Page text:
Results tagged ‘ Pete Mackanin ’
Hernandez, 25, entered tonight’s game against the Dodgers hitting .302 (54-for-179) with 10 doubles, one triple, one home run, 19 RBIs and a .771 OPS in 71 games. Meanwhile, Utley is on the disabled list with an injured right ankle. He is hitting .179 (39-for-218) with seven doubles, one triple, four home runs, 25 RBIs and a .532 OPS in 65 games.
But is the iconic Utley, 36, still the primary second baseman when he returns from the DL?
“Not for me he’s not,” Ruben Amaro Jr. said. “Cesar Hernandez is our best second baseman.”
So whenever Utley returns …
“I would assume that Cesar will be our second baseman,” Amaro said. “Chase’s situation will kind of dictate itself, how he feels. There’ll be time for him to play, I think. He could play some first base. He could play some second. But as far as I’m concerned, just like what our plan has been for a long, long time, that’s to give opportunities to young men who could be part of our future. Cesar Hernandez has been one of our best players on the field right now in a variety of ways.”
Not surprisingly, Utley had little reaction about Amaro’s comments.
“Well, I think Cesar has done a really good job,” Utley said. “There you go.”
Pete Mackanin seems to be on board with Amaro. Asked for a health update on Utley before the game, Mackanin said, “I haven’t heard a word. But with Cesar playing so well, it’s not really a big deal for the simple reason that Utley has not played and seen pitching, so when he does come back … you really can’t count on him. How long has it been? Two weeks. And by the time he starts taking BP and all of that stuff, it’s probably going to be a month before he comes back in and then what do you do? I don’t know.”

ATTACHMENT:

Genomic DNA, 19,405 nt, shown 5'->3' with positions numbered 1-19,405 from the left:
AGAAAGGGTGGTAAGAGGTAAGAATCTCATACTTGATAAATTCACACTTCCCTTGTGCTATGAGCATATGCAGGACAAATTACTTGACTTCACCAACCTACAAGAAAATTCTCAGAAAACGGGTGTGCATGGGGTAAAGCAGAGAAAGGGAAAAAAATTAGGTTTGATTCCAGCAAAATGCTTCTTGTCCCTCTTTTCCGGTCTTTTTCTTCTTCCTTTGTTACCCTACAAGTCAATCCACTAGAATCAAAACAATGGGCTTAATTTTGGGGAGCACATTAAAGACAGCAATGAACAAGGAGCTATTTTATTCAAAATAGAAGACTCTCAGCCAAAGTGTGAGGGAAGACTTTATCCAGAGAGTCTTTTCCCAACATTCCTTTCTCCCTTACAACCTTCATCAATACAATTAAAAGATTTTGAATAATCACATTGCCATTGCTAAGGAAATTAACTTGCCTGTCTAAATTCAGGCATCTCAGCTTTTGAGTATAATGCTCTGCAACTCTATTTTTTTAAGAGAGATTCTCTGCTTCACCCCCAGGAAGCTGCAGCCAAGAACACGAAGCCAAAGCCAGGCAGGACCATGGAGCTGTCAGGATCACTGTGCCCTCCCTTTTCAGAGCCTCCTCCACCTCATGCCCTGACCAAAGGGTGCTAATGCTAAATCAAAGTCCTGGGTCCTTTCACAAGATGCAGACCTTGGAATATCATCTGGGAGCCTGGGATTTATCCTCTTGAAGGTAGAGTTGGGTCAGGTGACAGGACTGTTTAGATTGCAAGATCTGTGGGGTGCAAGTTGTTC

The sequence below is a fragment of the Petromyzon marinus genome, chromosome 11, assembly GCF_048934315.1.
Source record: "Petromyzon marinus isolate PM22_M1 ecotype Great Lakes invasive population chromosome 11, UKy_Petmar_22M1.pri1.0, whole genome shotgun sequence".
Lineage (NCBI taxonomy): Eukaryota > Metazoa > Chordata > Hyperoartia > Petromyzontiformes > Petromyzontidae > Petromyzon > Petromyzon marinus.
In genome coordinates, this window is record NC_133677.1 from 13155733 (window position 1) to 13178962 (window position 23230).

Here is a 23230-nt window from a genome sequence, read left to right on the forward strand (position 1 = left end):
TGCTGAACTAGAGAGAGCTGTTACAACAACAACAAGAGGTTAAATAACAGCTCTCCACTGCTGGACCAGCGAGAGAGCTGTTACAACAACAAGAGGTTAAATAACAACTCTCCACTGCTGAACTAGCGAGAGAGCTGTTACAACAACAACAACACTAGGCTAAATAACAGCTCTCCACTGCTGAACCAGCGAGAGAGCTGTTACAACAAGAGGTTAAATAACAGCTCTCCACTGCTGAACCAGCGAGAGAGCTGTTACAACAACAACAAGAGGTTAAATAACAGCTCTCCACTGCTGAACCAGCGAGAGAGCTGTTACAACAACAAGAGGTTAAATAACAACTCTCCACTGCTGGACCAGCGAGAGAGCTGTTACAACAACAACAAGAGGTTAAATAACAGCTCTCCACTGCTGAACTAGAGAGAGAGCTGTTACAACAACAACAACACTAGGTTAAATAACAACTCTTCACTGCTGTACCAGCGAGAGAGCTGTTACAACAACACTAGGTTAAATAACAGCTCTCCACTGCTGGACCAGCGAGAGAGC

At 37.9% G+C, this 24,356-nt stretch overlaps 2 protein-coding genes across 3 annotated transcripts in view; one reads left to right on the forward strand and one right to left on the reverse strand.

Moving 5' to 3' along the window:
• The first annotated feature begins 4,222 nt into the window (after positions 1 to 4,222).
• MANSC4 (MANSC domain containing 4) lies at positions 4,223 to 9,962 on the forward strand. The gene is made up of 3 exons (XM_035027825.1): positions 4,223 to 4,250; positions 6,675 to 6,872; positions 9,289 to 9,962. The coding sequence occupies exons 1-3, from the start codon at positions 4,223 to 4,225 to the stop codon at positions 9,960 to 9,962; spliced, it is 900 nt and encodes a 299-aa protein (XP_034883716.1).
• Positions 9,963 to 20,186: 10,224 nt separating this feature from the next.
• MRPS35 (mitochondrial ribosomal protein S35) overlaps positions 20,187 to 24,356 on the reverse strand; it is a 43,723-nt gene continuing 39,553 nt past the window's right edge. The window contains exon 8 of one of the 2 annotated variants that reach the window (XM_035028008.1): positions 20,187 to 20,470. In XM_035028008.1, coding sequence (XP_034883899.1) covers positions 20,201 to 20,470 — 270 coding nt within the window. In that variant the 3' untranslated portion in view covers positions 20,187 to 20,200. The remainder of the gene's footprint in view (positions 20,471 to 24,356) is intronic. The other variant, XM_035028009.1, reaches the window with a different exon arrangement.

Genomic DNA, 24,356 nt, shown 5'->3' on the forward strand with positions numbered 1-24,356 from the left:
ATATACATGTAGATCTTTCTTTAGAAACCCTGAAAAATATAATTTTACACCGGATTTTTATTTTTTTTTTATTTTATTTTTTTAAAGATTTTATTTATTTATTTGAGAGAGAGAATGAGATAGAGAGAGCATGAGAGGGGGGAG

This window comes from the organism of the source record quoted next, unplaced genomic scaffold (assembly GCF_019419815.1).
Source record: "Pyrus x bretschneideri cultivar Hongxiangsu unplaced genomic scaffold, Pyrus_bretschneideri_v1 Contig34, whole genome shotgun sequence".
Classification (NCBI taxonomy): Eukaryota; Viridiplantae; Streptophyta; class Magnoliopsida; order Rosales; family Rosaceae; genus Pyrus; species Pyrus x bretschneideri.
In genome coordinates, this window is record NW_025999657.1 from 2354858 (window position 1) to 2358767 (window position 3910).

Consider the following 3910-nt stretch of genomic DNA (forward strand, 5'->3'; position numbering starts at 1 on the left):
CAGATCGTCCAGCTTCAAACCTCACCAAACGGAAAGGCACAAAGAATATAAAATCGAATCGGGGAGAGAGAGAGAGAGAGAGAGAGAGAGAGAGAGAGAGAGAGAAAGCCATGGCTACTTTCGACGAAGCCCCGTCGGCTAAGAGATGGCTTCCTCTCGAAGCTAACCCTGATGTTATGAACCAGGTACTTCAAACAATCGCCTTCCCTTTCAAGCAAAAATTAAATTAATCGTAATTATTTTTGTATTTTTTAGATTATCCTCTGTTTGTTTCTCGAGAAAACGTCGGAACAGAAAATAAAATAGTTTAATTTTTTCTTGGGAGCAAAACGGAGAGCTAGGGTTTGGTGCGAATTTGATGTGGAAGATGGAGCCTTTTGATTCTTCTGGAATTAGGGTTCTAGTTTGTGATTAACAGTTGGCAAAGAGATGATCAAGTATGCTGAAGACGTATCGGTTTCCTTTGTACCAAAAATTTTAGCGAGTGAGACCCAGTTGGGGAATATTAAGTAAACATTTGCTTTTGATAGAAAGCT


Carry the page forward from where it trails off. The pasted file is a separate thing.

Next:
Utley’s ankle has improved since a cortisone injection. He could begin baseball activities before the end of the road trip.
He also said recently he could be back on the field before the end of the month.
But it sure sounds like Nola will be in the big leagues before the end of the month.
“He’s getting closer,” Ruben Amaro Jr. said this afternoon at Dodger Stadium. “At some point after the All-Star break, yeah.”
Of course, that could mean anytime between July 17 and the end of the regular season, but Phillies interim manager Pete Mackanin said he expects more changes to the rotation following the All-Star break. That could mean injured right-handers Jerome Williams and Aaron Harang rejoin the team, but with Cole Hamels expected to be traded before the July 31 Trade Deadline it almost certainly means Nola, too.
“We have a plan in place, and we’ll execute it,” Amaro said. “We have a good thought about when he’s going to be pitching for us.”
The Phillies outrighted right-hander Sean O’Sullivan following last night’s 10-7 loss to the Dodgers at Dodger Stadium. They recalled right-hander Hector Neris to take his place on the roster. Neris will help in the bullpen until Saturday, when the Phillies need to add a starter.
Triple-A Lehigh Valley right-hander David Buchanan is the smart bet. He got pulled after three innings and 40 pitches Tuesday, which means he could pitch Saturday. Amaro said they also are considering options outside the organization.
“We haven’t made a final decision on it,” Amaro said. “It’s time for us to turn it over.”